How to: Open a File That is Dropped on a RichTextBox Control

In Windows Presentation Foundation (WPF), the TextBox, RichTextBox, and FlowDocument controls all have built-in drag-and-drop functionality. The built-in functionality enables drag-and-drop of text within and between the controls. However, it does not enable opening a file by dropping the file on the control. These controls also mark the drag-and-drop events as handled. As a result, by default, you cannot add your own event handlers to provide functionality to open dropped files.

To add additional handling for drag-and-drop events in these controls, use the AddHandler(RoutedEvent, Delegate, Boolean) method to add your event handlers for the drag-and-drop events. Set the handledEventsToo parameter to true to have the specified handler be invoked for a routed event that has already been marked as handled by another element along the event route.

Tip Tip

You can replace the built-in drag-and-drop functionality of TextBox, RichTextBox, and FlowDocument by handling the preview versions of the drag-and-drop events and marking the preview events as handled. However, this will disable the built-in drag-and-drop functionality, and is not recommended.

The following example demonstrates how to add handlers for the DragOver and Drop events on a RichTextBox. This example uses the AddHandler(RoutedEvent, Delegate, Boolean) method and sets the handledEventsToo parameter to true so that the events handlers will be invoked even though the RichTextBox marks these events as handled. The code in the event handlers adds functionality to open a text file that is dropped on the RichTextBox.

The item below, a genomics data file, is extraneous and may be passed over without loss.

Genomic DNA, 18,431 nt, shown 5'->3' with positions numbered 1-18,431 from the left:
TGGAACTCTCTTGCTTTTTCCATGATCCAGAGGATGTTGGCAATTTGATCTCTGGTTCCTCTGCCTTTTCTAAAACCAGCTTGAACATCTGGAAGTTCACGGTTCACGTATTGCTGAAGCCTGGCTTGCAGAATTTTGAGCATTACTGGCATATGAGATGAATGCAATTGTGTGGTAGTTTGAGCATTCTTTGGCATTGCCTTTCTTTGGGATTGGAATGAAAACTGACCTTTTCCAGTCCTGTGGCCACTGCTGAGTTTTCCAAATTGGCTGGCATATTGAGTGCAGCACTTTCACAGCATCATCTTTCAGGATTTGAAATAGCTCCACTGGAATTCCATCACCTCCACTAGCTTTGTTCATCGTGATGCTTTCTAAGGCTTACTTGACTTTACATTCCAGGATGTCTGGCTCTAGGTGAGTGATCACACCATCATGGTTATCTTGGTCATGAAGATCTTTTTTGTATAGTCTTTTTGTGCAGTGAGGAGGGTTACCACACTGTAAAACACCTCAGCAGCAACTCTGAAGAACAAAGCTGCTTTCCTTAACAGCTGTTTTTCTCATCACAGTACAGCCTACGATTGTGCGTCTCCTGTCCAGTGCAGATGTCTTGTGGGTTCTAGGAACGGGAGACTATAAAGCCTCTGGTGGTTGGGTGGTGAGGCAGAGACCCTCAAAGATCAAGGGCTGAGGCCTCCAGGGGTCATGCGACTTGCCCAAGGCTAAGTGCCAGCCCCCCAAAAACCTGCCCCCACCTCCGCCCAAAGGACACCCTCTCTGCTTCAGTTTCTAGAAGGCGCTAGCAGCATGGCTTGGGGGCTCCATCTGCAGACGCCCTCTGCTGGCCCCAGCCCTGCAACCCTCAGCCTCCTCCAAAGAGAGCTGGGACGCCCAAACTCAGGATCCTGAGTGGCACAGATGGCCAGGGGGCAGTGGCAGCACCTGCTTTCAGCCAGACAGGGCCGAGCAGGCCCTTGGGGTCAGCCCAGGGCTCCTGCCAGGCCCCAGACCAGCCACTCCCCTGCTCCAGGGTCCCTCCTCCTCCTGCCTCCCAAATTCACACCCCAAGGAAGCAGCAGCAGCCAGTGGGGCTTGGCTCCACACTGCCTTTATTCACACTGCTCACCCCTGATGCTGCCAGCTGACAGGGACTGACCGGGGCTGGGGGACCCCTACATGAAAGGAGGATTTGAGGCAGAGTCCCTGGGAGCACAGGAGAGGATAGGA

To test this example, drag a text file or a rich text format (RTF) file from Windows Explorer to the RichTextBox. The file will be opened in the RichTextBox. If you press the SHIFT key before the dropping the file, the file will be opened as plain text.

<RichTextBox x:Name="richTextBox1"
             AllowDrop="True" />
public MainWindow()
{
    InitializeComponent();

    // Add using System.Windows.Controls;
    richTextBox1.AddHandler(RichTextBox.DragOverEvent, new DragEventHandler(RichTextBox_DragOver), true);
    richTextBox1.AddHandler(RichTextBox.DropEvent, new DragEventHandler(RichTextBox_Drop), true);
}

private void RichTextBox_DragOver(object sender, DragEventArgs e)
{
    if (e.Data.GetDataPresent(DataFormats.FileDrop))
    {
        e.Effects = DragDropEffects.All;
    }
    else
    {
        e.Effects = DragDropEffects.None;
    }
    e.Handled = false;
}

private void RichTextBox_Drop(object sender, DragEventArgs e)
{
    if (e.Data.GetDataPresent(DataFormats.FileDrop))
    {
        string[] docPath = (string[])e.Data.GetData(DataFormats.FileDrop);

        // By default, open as Rich Text (RTF). 
        var dataFormat = DataFormats.Rtf;

        // If the Shift key is pressed, open as plain text. 
        if (e.KeyStates == DragDropKeyStates.ShiftKey)
        {
            dataFormat = DataFormats.Text;
        }

        System.Windows.Documents.TextRange range;
        System.IO.FileStream fStream;
        if (System.IO.File.Exists(docPath[0]))
        {
            try
            {
                // Open the document in the RichTextBox.
                range = new System.Windows.Documents.TextRange(richTextBox1.Document.ContentStart, richTextBox1.Document.ContentEnd);
                fStream = new System.IO.FileStream(docPath[0], System.IO.FileMode.OpenOrCreate);
                range.Load(fStream, dataFormat);
                fStream.Close();
            }
            catch (System.Exception)
            {
                MessageBox.Show("File could not be opened. Make sure the file is a text file.");
            }
        }
    }
}
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